Recovery in U.S. Is Lifting Profits, but Not Adding Jobs … A Growing Divide: As federal budget cuts begin, high productivity and low interest rates help corporations but not job seekers. … "So far in this recovery, corporations have captured an unusually high share of the income gains," said Ethan Harris, co-head of global economics at Bank of America Merrill Lynch. "The U.S. corporate sector is in a lot better health than the overall economy. And until we get a full recovery in the labor market, this will persist." The result has been a golden age for corporate profits, especially among multinational giants that are also benefiting from faster growth in emerging economies like China and India. – New York Times
Dominant Social Theme: If we print enough money the jobs will come.
Free-Market Analysis: This was predictable. Keynesian monetary stimulation doesn't work. The US has a bifurcated economic system now, which is really the European royalist system.
This would seem to be the result of deliberate economic policies that have virtually split the US into a nation of have-more and have-less. Often much less.
Perhaps Occupy Wall Street was right! We will explain below.
Yes, even the nation's largest media organizations cannot avoid affirming it (see above). The economic policies put in place revolve around monetary stimulation and predictably are benefitting the largest special interests and multinationals at the expense of everyone else.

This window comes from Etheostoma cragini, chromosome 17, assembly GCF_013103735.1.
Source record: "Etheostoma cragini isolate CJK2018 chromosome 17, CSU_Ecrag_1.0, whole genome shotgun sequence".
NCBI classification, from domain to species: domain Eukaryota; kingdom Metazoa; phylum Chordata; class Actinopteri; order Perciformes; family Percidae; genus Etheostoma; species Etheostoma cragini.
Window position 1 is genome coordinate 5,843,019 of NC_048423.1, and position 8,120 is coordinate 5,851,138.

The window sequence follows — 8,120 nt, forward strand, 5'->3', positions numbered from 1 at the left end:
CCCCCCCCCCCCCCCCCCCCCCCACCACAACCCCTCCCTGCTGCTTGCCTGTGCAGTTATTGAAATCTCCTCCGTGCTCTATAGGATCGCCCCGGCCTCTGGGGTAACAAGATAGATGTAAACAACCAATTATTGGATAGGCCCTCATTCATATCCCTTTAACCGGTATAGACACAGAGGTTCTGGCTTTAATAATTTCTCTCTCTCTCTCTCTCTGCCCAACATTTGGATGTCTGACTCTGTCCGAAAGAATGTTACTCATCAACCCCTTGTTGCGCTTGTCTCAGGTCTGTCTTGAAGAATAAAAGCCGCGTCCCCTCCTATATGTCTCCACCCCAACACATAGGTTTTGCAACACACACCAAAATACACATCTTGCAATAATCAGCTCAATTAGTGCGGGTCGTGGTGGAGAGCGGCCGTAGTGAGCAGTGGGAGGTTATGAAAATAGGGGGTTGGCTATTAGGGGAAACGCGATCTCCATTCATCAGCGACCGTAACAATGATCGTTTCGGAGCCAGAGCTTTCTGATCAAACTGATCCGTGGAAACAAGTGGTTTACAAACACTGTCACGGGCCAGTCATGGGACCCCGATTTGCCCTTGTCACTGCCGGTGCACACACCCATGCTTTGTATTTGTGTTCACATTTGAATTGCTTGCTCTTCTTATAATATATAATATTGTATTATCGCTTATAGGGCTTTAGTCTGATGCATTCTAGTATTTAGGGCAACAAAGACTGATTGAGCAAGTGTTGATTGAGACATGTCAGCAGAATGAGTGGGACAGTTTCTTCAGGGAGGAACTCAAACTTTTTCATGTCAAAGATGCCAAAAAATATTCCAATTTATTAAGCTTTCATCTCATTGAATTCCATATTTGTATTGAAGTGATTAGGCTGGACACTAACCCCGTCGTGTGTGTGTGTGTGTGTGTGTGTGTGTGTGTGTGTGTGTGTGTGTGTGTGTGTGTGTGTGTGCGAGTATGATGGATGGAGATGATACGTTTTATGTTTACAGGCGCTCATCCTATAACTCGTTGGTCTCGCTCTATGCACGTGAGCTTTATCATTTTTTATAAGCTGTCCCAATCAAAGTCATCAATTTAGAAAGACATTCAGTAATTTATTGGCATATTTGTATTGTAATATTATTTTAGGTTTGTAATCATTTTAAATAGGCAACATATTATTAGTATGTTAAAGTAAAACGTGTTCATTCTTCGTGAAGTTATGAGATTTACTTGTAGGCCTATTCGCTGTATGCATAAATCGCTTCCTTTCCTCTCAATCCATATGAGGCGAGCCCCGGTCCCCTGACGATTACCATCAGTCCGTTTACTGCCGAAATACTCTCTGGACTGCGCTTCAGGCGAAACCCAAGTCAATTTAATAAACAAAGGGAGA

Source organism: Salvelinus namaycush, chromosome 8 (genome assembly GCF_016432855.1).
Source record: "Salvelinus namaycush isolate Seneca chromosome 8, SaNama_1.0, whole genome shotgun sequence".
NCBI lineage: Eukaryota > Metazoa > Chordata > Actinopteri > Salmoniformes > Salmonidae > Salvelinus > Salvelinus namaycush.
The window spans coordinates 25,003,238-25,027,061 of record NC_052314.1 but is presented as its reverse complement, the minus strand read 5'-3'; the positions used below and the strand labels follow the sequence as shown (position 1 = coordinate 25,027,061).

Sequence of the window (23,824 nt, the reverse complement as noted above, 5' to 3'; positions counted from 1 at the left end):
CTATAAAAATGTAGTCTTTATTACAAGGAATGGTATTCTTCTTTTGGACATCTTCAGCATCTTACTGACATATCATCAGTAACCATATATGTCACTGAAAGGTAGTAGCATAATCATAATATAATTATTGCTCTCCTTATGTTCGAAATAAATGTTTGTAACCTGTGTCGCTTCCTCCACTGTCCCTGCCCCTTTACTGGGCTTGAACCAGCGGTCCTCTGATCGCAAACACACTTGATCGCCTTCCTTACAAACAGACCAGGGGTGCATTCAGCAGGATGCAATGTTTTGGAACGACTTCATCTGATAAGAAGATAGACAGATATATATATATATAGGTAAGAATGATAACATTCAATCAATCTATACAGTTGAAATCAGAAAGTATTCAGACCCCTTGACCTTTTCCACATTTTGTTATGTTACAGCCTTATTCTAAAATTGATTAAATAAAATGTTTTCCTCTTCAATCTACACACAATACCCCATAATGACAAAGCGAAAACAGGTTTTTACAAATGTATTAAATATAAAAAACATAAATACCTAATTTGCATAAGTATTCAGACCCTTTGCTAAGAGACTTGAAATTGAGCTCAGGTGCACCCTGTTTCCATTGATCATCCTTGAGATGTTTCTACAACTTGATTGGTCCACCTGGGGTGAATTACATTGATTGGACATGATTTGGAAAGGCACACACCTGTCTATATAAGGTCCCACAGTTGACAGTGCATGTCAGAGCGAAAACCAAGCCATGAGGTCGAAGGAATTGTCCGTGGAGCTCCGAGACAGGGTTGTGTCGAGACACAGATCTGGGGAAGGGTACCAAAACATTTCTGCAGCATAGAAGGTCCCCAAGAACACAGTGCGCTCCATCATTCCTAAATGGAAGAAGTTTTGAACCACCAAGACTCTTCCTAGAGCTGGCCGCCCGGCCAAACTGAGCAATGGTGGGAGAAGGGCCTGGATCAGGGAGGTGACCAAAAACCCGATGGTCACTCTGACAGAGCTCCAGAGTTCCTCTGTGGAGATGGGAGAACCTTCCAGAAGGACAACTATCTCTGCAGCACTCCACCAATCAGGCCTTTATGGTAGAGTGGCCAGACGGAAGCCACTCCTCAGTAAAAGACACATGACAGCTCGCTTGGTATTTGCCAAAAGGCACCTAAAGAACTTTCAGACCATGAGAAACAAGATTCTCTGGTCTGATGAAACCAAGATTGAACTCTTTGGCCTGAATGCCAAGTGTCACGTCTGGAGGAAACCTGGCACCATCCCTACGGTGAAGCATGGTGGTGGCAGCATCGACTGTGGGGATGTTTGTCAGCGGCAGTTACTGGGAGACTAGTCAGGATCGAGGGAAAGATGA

The United States was exceptional in the past because its economy functioned within a free-market paradigm that allowed people to pursue their self-interest without artificial barriers getting in their way. But that is changing. Here's more from the article:
… The Federal Reserve's efforts to keep interest rates ultralow and encourage investors to put more money into riskier assets, prompted traders to send the Dow past 14,000 to within 75 points of a record high last week.
While buoyant earnings are rewarded by investors and make American companies more competitive globally, they have not translated into additional jobs at home.
Other recent positive economic developments, like a healthier housing sector and growth in orders for machinery and some other durable goods, have also encouraged Wall Street but similarly failed to improve the employment picture. Unemployment, after steadily declining for three years, has been stuck at just below 8 percent since last September.
With $85 billion in automatic cuts taking effect between now and Sept. 30 as part of the so-called federal budget sequestration, some experts warn that economic growth will be reduced by at least half a percentage point. But although experts estimate that sequestration could cost the country about 700,000 jobs, Wall Street does not expect the cuts to substantially reduce corporate profits — or seriously threaten the recent rally in the stock markets.
"It's minimal," said Savita Subramanian, head of United States equity and quantitative strategy at Bank of America Merrill Lynch. Over all, the sequester could reduce earnings at the biggest companies by just over 1 percent, she said, adding, "the market wants more austerity."